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Re: [IP] Pumping Questions

At 10:05 PM 11/25/1998  Ruth Elowitz wrote:
>> Minimed uses a solenoid to push insulin a tenth of a unit at a time.  If a
>> user has a basal dose of 8-tenths of a unit hourly, the Minimed will click
>> eight times an hour, or once about every seven and half minutes.  In
>> delivery of boluses of, say, 6-1/2 units, the Minimed will click 65 times
>> and it will take several minutes to deliver.
>> Disetronics pump an infinitely variable dose of insulin through a screw
>> drive.  Five percent of hourly basal dosages are delivered each three
>> minutes.   In the above case, 8/10 unit per hour, 4/100 unit is delivered
>> each three minutes.  The above cited bolus of 6-1/2 units is silently pumped
>> in a matter of seconds.
>The slower Minimed bolus is a real advantage if you are using humalog and for
>large meals where distributing the insulin over even a slightly longer period
>helps me come out much more evenly, especially when you eat meals with fat,
>protein, or a good sized portion.  This is especially helpful if you have been
>diabetic for a while and have those small undiagnosed signs of gastroparesis.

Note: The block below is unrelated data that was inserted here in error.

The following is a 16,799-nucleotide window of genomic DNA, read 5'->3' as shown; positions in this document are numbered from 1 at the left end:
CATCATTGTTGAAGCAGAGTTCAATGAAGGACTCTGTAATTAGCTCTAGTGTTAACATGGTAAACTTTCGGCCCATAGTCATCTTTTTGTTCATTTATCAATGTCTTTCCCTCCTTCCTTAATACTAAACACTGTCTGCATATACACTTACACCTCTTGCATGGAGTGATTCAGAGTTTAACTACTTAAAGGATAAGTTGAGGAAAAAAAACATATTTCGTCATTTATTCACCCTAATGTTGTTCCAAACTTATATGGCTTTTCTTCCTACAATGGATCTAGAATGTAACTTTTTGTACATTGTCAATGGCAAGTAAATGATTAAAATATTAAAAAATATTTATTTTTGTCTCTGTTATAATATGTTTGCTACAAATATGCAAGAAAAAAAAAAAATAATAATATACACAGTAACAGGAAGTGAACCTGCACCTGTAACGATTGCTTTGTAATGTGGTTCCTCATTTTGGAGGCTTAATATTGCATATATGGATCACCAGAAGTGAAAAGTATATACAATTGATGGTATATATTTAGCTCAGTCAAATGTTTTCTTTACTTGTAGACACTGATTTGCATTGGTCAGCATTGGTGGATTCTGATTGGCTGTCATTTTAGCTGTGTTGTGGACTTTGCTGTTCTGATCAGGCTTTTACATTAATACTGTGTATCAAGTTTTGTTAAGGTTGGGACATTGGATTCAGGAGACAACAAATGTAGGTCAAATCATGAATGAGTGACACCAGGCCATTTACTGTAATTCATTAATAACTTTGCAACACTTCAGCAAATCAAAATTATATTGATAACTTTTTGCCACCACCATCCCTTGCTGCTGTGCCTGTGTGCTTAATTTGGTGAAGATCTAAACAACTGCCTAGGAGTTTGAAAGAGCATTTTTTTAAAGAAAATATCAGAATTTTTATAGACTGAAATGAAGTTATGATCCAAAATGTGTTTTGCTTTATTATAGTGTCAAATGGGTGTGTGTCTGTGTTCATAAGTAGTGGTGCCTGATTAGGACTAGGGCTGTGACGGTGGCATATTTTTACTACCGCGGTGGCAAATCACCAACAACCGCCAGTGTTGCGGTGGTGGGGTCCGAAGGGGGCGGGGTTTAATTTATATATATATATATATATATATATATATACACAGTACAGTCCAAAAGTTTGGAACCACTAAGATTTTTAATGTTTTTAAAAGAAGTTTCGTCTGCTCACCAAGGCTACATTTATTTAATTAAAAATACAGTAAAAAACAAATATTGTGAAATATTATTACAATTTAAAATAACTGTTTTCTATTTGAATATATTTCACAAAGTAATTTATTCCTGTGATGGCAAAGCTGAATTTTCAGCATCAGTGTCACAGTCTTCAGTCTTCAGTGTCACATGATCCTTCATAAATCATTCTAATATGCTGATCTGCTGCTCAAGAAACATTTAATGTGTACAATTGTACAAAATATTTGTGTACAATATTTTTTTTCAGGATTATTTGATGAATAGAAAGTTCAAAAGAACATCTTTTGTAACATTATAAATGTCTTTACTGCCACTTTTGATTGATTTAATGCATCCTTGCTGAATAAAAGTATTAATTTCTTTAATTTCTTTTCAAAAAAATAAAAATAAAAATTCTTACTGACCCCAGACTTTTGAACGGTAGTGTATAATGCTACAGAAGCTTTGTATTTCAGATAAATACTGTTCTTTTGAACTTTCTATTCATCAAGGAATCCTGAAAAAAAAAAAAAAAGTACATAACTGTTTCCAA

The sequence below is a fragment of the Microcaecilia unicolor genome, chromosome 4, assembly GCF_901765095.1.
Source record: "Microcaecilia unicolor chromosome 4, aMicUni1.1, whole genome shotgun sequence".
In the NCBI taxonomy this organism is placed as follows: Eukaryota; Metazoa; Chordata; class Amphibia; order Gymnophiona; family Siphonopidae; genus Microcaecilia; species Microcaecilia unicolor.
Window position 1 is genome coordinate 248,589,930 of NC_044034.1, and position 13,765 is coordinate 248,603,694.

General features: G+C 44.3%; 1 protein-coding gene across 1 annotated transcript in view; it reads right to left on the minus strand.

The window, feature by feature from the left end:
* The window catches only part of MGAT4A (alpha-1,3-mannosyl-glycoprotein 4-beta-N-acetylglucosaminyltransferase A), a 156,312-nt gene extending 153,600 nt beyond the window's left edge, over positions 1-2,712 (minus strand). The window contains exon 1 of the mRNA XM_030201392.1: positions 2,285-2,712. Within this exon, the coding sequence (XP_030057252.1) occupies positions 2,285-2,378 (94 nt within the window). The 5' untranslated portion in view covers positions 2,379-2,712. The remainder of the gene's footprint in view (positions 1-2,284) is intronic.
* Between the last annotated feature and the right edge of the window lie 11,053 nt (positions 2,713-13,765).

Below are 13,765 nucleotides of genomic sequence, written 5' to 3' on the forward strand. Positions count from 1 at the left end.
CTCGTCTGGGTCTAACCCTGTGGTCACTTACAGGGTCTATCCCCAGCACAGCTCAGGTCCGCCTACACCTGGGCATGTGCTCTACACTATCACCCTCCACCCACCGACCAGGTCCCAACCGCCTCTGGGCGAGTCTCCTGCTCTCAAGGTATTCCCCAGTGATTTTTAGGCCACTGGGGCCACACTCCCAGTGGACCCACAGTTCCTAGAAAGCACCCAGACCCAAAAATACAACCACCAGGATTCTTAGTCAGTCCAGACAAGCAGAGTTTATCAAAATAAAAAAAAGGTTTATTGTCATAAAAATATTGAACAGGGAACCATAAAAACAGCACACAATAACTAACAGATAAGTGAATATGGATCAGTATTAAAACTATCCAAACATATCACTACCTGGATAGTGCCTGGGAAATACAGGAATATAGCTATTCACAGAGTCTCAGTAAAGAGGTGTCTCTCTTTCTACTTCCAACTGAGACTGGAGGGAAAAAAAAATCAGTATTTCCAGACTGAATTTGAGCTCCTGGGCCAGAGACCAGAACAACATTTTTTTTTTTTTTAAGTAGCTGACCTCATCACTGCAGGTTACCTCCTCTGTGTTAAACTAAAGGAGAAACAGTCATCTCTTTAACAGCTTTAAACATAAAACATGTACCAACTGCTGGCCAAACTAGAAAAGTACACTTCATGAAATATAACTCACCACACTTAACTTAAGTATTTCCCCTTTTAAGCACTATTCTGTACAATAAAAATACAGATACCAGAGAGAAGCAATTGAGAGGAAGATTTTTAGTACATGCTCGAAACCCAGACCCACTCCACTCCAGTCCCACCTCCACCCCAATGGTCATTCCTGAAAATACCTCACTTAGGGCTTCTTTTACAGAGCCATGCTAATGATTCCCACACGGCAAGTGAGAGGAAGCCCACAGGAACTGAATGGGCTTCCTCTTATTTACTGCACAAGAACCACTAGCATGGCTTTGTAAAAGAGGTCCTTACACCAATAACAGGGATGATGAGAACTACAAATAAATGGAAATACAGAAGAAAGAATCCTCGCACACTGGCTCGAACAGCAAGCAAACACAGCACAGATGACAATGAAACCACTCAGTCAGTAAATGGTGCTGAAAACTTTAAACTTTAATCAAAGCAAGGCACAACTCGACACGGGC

>The fast delivery can also cause the insulin to burn a little bit and if you
>have hypertrophy from the sensitivity to the insulin, slowing the delivery
>even a little bit will help (it will help as much as you slow it down so
>obviously more is better but even a little helps)
>Having said that...the faster smoother delivery is a real advantage if you
>forget to bolus ahead, if you eat very fast high carb foods non fat candy, if
>you are too high and need a bang to bring you down.
>Since I tend to encounter both situations often, and the first ones just a
>little more often than the second, the Minimed is fine.  But basically, a new
>diabetic might find the disetronic more comfortable, someone who has been
>diabetic for a long time might find the Minimed more helpful, etc....  I 
>most of us encounter both kinds of circumstances periodically.

In the real world, I wonder how much of a difference 2-3 minutes makes.
Since the delivery of insulin to the bloodstream is not precise and subject
to lots of internal variables, I suspect that most people will never notice
any difference. No matter how fast it is injected, it still takes 15 to 30
minutes before Humalog starts to act... and even then it won't peak for an
hour or two (or in some cases even more). 

But, I'd love to see any studies that have been done on this... have any
been done? 


Insulin-Pumpers website http://www.insulin-pumpers.org/